It gave the executive requisite flexibility and in return for the Cuban Democracy Act, the Castro government illegally shot down two planes and murdered Americans. And so we changed our policy. Congress was outraged. They passed the Helms-Burton law, and I signed it, regretfully, but not reluctantly.

And you know, our policy toward Cuba, therefore today, is one that was dictated by Cuba, not by the United States.

And until I see some indication of willingness to change, it's going to be very difficult to persuade me to change our policy. And I would have a different attitude toward China or Vietnam or North Korea if they murdered any Americans, and I would hope you would want me to have a different attitude toward them if they did.

QUESTION: My son Cody is here with me today, and he's 11 years old. And his fifth grade class will be voting first in the presidential elections of 2004.

I wonder if you could share with us a little bit of what you hope your legacy will be for him and his class, since you will be just leaving office then, and also, what advice and suggestions you might give Cody's class and the other young people of America, what they can do now and to prepare themselves to be productive citizens early next century.

CLINTON: Let me answer the second question first. I think the following things I would recommend to the fifth graders to prepare themselves for the 21st century.

Number one, first and foremost, be a good student. Learn all you can. Learn the hard things as well as those that aren't hard for you, and stay out of trouble. Don't do something dumb like get involved with drugs or alcohol or something that will wreck your life. Learn. Be a good student.

Secondly, get to know people who are your age but who are different from you, people of a different racial or ethnic group, people of a different religion, because you're going to live in the most multi-ethnic, multi-racial, multi-religious democracy in human history.

And how we handle that will determine whether the 21st century is also an American century, still somewhat of an open question, although I'm encouraged about it.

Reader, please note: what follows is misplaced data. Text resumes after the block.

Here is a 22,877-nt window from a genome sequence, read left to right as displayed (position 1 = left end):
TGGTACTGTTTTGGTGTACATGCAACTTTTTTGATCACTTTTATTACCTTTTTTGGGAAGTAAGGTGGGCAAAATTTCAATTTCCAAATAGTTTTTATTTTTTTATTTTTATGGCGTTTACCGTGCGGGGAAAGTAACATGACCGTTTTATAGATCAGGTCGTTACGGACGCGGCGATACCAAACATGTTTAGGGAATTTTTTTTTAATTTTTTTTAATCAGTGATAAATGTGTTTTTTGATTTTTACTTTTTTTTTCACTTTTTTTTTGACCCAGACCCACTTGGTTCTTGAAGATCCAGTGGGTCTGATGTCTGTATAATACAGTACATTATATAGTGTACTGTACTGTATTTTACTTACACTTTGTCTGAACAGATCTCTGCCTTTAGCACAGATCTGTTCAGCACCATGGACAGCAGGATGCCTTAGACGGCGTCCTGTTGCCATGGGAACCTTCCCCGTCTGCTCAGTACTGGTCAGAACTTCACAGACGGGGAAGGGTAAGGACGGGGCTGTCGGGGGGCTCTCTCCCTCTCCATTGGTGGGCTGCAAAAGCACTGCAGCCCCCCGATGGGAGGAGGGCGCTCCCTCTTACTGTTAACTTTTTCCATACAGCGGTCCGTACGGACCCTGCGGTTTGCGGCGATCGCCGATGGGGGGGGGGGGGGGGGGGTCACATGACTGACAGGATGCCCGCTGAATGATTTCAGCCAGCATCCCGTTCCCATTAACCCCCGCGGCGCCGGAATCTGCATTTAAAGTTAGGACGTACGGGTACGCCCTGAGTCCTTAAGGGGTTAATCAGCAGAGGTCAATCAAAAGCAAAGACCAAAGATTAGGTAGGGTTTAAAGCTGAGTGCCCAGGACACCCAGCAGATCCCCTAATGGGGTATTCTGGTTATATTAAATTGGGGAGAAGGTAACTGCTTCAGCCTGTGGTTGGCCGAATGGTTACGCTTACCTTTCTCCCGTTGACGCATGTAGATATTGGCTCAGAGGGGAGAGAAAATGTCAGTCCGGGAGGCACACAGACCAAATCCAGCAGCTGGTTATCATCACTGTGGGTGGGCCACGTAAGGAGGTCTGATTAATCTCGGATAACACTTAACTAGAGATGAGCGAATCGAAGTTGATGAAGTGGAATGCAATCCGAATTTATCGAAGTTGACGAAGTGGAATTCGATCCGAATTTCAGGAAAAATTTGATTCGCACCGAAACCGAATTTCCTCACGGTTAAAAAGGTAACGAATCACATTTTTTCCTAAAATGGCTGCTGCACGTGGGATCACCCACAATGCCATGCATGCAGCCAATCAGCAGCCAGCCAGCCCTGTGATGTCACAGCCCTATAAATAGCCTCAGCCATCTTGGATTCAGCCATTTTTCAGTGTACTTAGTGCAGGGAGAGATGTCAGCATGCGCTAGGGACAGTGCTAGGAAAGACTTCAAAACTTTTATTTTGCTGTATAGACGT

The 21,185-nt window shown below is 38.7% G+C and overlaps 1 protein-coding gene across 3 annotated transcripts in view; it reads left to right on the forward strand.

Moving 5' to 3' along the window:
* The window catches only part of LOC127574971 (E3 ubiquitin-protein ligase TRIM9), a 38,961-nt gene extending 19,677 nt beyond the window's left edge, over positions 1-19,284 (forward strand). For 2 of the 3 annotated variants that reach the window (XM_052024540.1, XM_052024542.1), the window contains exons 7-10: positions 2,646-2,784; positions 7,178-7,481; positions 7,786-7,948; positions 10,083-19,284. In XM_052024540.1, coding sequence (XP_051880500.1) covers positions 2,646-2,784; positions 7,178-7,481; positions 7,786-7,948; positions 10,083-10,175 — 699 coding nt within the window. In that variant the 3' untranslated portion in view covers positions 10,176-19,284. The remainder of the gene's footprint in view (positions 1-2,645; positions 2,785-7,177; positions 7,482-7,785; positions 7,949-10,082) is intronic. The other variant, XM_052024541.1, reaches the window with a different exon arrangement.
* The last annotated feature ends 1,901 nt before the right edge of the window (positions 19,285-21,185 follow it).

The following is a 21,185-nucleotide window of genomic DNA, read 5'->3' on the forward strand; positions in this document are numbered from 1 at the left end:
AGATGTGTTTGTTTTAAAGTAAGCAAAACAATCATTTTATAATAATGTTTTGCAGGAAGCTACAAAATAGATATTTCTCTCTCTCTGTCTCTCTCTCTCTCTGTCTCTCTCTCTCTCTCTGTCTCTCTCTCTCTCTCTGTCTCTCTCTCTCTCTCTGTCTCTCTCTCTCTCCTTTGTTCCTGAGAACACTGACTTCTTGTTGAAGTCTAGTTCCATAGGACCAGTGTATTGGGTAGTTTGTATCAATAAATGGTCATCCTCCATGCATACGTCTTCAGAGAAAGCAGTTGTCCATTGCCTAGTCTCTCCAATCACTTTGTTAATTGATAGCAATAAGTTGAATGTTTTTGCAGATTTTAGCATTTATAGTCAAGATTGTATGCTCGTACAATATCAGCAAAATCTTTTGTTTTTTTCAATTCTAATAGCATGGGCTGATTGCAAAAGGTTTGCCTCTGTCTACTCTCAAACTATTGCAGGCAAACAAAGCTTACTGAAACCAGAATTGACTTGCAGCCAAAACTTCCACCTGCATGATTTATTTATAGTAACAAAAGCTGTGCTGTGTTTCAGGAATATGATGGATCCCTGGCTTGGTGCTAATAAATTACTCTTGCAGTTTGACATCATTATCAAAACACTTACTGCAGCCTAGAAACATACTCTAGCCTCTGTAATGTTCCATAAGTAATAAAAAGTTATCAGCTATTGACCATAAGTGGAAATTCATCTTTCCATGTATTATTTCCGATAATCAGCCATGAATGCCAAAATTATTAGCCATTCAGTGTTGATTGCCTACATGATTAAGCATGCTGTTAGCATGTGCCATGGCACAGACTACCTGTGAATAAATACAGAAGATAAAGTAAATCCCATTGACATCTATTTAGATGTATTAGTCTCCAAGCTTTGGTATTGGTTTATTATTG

The third thing I would say is, learn as much as you can about the rest of the world, because it will be a smaller world and you will need to know more about it.

And the fourth thing I would say is, start to take the responsibilities of citizenship seriously and find some way, even at the age of 10, to be of service in your community, whether it's helping some student in your school who's not learning as well as he or she should or doing something on the weekends to help people who are unfortunate. I think that we need to build an ethic of citizen service into our young people.

Those are the four things I would advise him to do. In terms of what I hope the legacy will be, I hope people will look back on this period and say, while I was president, we prepared America for the 21st century and basically, in three ways, that we preserved the American dream of opportunity for everybody who is willing to work for it.

Number two, that we preserved America's leadership for peace and freedom and prosperity in the world, and the world is a better place because of it.

And number three, that Americans are living in greater harmony with one another as one America because we passionately advocated respect for people's differences and respect for our shared values, and we made real progress in overcoming these divides and extremist hatreds that have not only weakened our democracy but are virtually destroying countries all around the world.

Or in a more pedestrian way, I hope at least people will say, well, after Bill Clinton was president, at least we had a new set of problems to deal with.

In 1983 I was in Portland, Maine at a governors' conference. And the former senator and former secretary of state Edmund Muskie who recently passed away, a remarkable man, was there.

And we were having a visit and he said you know I love being a governor and in some ways I liked it even more than being a senator or secretary of state, I like running something.

And I said, how did you keep score Senator Muskie? How did you know whether you'd succeeded or not? He said, I knew I'd succeeded if my successor had a new set of problems.


Now think about it. We will always have problems it's endemic to the human condition and in the nature of life. The way you define progress is if you get a new set of problems. And if you get over it. And particularly I feel on this whole issue of how we deal with our racial diversity. It's something of course that's dominated my whole life because I grew up as a southerner.